Tips for Handling the First Days of Preschool
Adapted from whattoexpect.com
TIPS TO MAKE THE FIRST DAYS OF PRESCHOOL AND THE DAYS AND WEEKS AHEAD A GREAT EXPERIENCE FOR YOUR LITTLE ONE AND FOR YOU
TIP 1: DON’T RUSH THROUGH THE MORNING.
Get everyone up at a reasonable hour so that you won’t have to hurry your child through breakfast or risk being late. After all, no one likes to race through the school morning routine – especially on the first days.
TIP 2: ARRIVE FASHIONABLY EARLY.
This way, your little one can slowly settle in before the real action starts. He’ll also get more face time with the teacher – which will be tougher to do once all the other kids are there.
TIP 3: BRING A COMFORT OBJECT.
If the preschool allows it, let your child bring along her favorite stuffed animal (or blanket, or whatever object does the trick) so the new setting doesn’t feel so scary. Before long, your child will feel comfortable, allowing her teacher to put the comfort object to the side.
TIP 4: PUT ON A HAPPY FACE.
Anxiety may be eating you up inside, but don’t let your child see it because nerves are highly contagious. When your child sees that you’re upbeat and you look confident – the transition from home to preschool will be smooth and he will feel upbeat and excited too.
TIP 5: HANG AROUND, BUT DON’T HOVER.
Many preschools let (or even encourage that) parents stay in the classroom for all or part of the first few days. If this is allowed, try to stay a bit – keeping a distance away from your child allowing her to explore her new surroundings. Your goal is to let the teacher take over so you can get on with your day.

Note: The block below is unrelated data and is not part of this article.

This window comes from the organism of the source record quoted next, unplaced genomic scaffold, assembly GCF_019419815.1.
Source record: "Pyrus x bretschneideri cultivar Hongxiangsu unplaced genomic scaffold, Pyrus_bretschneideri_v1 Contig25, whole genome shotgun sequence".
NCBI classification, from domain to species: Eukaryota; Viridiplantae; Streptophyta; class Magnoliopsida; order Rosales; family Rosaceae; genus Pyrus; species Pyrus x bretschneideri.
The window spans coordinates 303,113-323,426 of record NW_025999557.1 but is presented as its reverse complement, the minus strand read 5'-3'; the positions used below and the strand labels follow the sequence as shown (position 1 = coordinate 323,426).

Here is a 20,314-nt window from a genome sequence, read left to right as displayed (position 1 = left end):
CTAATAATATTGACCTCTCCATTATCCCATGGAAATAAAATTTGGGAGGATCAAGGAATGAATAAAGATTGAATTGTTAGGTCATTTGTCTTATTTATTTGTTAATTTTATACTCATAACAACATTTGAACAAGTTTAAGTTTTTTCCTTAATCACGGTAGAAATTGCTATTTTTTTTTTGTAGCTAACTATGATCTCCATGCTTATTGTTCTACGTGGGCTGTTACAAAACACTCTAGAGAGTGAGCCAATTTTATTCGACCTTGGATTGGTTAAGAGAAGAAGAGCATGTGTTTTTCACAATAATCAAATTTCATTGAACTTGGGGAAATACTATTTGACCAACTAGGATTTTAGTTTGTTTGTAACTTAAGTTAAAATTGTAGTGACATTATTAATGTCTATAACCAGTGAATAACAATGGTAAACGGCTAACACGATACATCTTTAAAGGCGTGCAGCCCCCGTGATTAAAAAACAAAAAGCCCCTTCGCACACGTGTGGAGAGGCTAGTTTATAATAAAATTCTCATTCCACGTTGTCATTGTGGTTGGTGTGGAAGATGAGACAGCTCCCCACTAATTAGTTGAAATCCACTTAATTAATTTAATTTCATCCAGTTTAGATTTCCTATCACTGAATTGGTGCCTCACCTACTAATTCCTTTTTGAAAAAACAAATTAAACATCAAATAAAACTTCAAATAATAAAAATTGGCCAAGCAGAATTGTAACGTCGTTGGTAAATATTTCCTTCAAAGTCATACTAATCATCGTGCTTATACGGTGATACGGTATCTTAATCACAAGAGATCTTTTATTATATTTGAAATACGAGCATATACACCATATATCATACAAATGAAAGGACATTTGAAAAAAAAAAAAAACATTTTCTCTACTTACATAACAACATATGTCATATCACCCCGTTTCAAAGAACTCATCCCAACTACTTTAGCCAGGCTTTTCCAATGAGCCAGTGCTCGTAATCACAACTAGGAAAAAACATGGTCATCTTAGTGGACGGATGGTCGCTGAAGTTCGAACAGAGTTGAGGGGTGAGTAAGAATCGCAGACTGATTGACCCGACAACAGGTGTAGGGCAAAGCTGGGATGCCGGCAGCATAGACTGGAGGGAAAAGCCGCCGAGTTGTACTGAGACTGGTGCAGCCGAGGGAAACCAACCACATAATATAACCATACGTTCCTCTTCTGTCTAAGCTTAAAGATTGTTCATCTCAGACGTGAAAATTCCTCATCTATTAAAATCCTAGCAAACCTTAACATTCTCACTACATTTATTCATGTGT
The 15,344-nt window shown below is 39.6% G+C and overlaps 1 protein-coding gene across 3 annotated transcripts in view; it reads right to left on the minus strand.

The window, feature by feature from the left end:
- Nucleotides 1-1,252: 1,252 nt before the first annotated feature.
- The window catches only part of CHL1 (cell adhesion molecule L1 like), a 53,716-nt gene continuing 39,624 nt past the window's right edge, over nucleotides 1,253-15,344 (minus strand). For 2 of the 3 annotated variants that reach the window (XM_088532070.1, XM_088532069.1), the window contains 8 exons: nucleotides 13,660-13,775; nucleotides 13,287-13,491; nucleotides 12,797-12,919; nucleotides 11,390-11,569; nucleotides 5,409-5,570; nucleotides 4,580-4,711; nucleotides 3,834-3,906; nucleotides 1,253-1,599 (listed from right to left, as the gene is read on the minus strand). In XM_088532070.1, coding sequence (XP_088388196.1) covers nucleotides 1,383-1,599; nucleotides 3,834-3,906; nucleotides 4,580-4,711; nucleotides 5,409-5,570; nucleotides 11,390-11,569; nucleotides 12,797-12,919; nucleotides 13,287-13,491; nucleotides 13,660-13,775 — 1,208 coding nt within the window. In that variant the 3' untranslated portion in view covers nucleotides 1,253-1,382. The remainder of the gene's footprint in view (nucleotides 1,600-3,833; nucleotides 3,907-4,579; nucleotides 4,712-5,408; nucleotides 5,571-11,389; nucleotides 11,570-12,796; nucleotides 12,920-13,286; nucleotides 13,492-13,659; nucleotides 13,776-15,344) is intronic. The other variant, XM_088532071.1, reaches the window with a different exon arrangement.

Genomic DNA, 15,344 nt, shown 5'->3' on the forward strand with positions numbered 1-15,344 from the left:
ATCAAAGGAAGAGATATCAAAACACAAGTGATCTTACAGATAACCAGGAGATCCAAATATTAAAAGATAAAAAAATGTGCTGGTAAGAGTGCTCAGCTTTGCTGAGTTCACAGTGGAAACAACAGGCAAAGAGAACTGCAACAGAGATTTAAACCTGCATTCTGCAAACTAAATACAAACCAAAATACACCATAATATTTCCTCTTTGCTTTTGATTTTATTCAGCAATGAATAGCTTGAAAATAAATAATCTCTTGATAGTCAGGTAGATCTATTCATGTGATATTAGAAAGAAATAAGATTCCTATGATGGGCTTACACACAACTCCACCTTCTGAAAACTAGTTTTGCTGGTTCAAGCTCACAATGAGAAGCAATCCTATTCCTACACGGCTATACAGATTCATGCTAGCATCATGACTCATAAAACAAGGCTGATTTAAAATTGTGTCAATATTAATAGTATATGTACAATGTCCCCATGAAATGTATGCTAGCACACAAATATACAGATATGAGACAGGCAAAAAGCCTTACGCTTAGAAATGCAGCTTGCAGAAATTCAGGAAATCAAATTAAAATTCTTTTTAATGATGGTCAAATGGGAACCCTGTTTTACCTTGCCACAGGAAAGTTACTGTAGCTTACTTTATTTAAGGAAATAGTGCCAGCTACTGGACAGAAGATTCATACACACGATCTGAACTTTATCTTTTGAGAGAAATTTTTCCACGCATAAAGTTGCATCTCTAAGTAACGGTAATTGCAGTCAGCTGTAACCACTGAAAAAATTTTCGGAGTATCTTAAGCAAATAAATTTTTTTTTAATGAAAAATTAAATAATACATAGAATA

TIP 6: KEEP GOOD-BYES SHORT AND SWEET.
When it’s time for you to make an exit, hold back your tears a little longer (smile!) give your new preschooler a hug, and let him know when you’ll be back (“I’ll pick you up after lunch” or whenever you plan on picking her up). Then leave and don’t linger because he can’t get on with his day until you do. Finally, no matter how tempting, never sneak out when your preschooler is looking the other way as it will make him feel insecure and less trusting.
Just remember, it’s common for kids to have a difficult time separating, however chances are she’ll be fine five minutes after you walk out the door. If it’s taking a while for your little one to adjust, don’t panic – our preschool teachers and their assistants have seen it all and they know just what to do, so ask his teacher for help. You’ll be pleasantly surprised at pickup seeing your child very happy and busy!
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